Please tell us a bit about your background.
Marcelo Behar (MB): I was born and raised in Sao Paulo, but spent some time in Belgium on a scholarship (before the internet, Dinosaurs were not yet fully extinct…), before completing my undergraduate degree in Sociology and Law in Brazil. I began my professional life as a journalist covering foreign policy, before moving onto working with various NGOs and at the Brazilian Federal Government, where I led the disarmament campaign.
After having served the public sector for six years I moved to the private sector, first in infrastructure and then at Natura &Co, always trying to drive change in areas like Sustainability and Public Affairs. I recently moved to London with my family and work as Vice-President for Sustainability and Group Affairs for Natura &Co, a group that comprises amazing companies like Avon, Natura, The Body Shop and Aesop.
What led you to start the various SDG-focused initiatives at Natura?
MB: Natura has been committed to the sustainability journey for over 30 years. The company chose to work with the Amazon and with traditional communities over 20 years ago. Avon has been empowering for over 130 years. The Body Shop was the first company to connect to NGOs like Greenpeace and to advocate for social-environmental causes decades ago. So, when the SDGs where established, it became a case of focusing and aligning a lot of what we were already practicing to the 17 initiatives. Forest protection and women empowerment are certainly both part of our heritage and practices.
What are the main problems you are trying to solve?
MB: My role is to make sure our four companies are working together and towards achieving our key sustainability goals which include; addressing the Climate Crises, becoming net zero by 2030 and protect the Amazon by fostering collective efforts towards zero deforestation by 2025. Defending human rights and being human-kind, tackling the gender gap in 3 years, assuring living wage for every colleague and becoming a beacon for inclusiveness. Finally, embracing circularity and committing to become fully circular in packaging and to invest in regenerative solutions. They are certainly not easy tasks, but it is what really drives us.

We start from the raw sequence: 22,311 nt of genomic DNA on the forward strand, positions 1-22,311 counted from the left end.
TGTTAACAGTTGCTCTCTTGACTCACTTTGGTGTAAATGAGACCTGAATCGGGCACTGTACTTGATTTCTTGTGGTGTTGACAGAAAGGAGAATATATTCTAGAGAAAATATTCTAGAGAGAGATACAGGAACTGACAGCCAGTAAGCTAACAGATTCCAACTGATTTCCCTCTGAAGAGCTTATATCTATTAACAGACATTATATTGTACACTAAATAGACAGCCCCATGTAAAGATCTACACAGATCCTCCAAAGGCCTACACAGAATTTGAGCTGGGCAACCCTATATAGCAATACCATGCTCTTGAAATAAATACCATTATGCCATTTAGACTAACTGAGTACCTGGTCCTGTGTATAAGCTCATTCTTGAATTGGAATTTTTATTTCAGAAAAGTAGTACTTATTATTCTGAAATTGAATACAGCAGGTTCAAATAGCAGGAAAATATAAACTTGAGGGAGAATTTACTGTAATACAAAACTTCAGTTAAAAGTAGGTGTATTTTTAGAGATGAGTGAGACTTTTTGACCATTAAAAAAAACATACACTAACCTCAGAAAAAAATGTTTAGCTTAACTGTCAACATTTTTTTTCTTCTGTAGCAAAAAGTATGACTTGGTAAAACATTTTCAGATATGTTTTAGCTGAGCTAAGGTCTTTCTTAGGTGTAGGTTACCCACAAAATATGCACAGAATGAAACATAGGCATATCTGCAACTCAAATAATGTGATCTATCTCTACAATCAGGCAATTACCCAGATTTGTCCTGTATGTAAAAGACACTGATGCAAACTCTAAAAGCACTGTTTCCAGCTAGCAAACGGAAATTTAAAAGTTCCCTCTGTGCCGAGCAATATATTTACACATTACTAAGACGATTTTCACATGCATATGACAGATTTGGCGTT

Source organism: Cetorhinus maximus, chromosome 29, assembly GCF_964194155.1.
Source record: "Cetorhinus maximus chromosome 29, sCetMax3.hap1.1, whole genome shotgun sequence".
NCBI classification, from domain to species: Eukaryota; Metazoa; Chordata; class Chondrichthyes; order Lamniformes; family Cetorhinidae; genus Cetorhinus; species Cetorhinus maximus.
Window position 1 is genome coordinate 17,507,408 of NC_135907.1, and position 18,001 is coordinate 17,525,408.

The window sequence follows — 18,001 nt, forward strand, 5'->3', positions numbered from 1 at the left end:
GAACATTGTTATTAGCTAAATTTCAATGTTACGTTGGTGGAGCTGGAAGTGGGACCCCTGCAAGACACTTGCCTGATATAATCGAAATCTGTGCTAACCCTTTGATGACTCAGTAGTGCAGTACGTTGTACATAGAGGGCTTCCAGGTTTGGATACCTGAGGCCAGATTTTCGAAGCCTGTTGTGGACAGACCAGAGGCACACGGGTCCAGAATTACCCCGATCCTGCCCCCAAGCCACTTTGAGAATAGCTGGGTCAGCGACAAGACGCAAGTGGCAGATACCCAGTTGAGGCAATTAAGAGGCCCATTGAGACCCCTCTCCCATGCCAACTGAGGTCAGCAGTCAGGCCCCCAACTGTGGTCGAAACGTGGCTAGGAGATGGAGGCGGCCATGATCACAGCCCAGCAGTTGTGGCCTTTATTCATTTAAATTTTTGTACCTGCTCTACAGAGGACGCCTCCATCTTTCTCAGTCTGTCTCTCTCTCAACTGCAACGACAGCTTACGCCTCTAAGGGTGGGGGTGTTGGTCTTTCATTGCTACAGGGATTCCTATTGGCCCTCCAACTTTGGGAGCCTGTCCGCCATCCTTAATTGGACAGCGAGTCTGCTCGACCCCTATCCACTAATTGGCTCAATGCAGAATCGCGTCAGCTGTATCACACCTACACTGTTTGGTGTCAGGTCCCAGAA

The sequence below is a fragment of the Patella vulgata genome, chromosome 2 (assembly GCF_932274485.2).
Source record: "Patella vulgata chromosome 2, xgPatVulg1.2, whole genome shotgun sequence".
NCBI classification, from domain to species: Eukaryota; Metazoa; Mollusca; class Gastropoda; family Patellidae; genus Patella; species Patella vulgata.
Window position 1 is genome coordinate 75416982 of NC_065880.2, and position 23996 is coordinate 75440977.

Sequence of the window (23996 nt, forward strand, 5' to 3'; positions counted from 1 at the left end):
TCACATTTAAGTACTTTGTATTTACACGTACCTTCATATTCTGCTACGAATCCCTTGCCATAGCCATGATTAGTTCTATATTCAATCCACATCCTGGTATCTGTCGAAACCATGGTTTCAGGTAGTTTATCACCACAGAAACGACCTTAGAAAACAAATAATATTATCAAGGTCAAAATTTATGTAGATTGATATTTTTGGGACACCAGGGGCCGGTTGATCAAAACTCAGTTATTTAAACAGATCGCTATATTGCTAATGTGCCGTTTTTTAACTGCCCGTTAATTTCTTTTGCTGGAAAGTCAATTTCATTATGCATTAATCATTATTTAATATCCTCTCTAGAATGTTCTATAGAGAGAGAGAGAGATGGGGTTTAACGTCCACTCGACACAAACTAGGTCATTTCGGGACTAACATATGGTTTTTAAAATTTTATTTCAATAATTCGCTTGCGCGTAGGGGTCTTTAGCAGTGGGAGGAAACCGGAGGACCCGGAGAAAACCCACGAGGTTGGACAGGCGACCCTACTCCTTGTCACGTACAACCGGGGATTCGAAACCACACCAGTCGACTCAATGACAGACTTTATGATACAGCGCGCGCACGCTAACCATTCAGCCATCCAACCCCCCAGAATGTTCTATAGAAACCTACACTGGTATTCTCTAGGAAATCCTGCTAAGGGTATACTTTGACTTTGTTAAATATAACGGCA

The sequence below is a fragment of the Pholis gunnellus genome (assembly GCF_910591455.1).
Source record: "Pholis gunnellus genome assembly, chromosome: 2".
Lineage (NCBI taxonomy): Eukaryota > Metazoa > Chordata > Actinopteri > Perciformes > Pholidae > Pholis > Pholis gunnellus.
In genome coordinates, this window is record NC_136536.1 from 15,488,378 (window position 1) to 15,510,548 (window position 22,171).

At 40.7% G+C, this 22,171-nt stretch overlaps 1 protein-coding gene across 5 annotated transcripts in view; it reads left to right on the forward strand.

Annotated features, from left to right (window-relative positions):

What is your biggest challenge right now?
MB: Probably figuring out how to move others along with us. Almost none of the commitments we made are achievable by ourselves. In order to get there we must engage our networks, governments, competitors and connect with science and NGOs keeping each other accountable and making sure that we stay on track. This will be a decisive year for everyone. We will decide if we can finally set a common framework for carbon and if we will be able to truly value nature.
What more can corporates do to help achieve the SDGs?
MB: A lot. I think there are three ways to tackle it. The first one is the one we are all in: talk about it. Discussions are being had and concepts are being constructed. I expect that goodwill will prevail; but in that pace it might take a 1,000 years to achieve clear results. Unfortunately we don’t have the luxury of time to tackle the Climate Crises. The second one would be aligning the Nationally Determined Contributions (NDCs) at a national level with clear incentives and penalties for business and citizens, which is a bit of a 20th century solution. And finally, a shift towards a more democratic solution where markets decide to invest in companies with clear sustainability targets, metrics and third party supervision. Where consumers understand their role as citizens and demand sustainable practices by businesses, and where countries create mechanisms to collaborate towards shifting investments from fusel fuels towards greener and more sustainable fuel sources which preserve and regenerate nature. Not easy, but doable.
What is your advice to other leaders who want to combine profit and purpose?
MB: Those are not two different dimensions or opposite perspectives. One should follow the other and are certainly more legitimate and effective when they do. When business develops, it does so under a social license to operate. Connecting better with the premises of that permission can only do good.
In practical terms, considering the primal physical boundaries where you are operating is always a good start. From which river does your water come from? Which is the biggest portion of forest close to you? Are the people who work with you living well? When you are working towards answering these questions as a business you are probably combining profit and purpose.
What’s the best piece of advice you ever received?
Always put yourself in the other person’s shoes.
Who inspires you?
Socrates. Not the philosopher, but Socrates the Brazilian physician who became a soccer legend and defended democracy in Brazil.
How do you define success?
Work on things you want to transform and being able to do so.
What is something you wish you were better at?
What is the one book everyone should read?
“The Aleph” by Jorge Luis Borges.
What do you do to relax?
I hike with my family.
Discover the other MB100 leaders recognised for their work combining profit and purpose to help achieve the United Nations Sustainable Development Goals in 2020, here.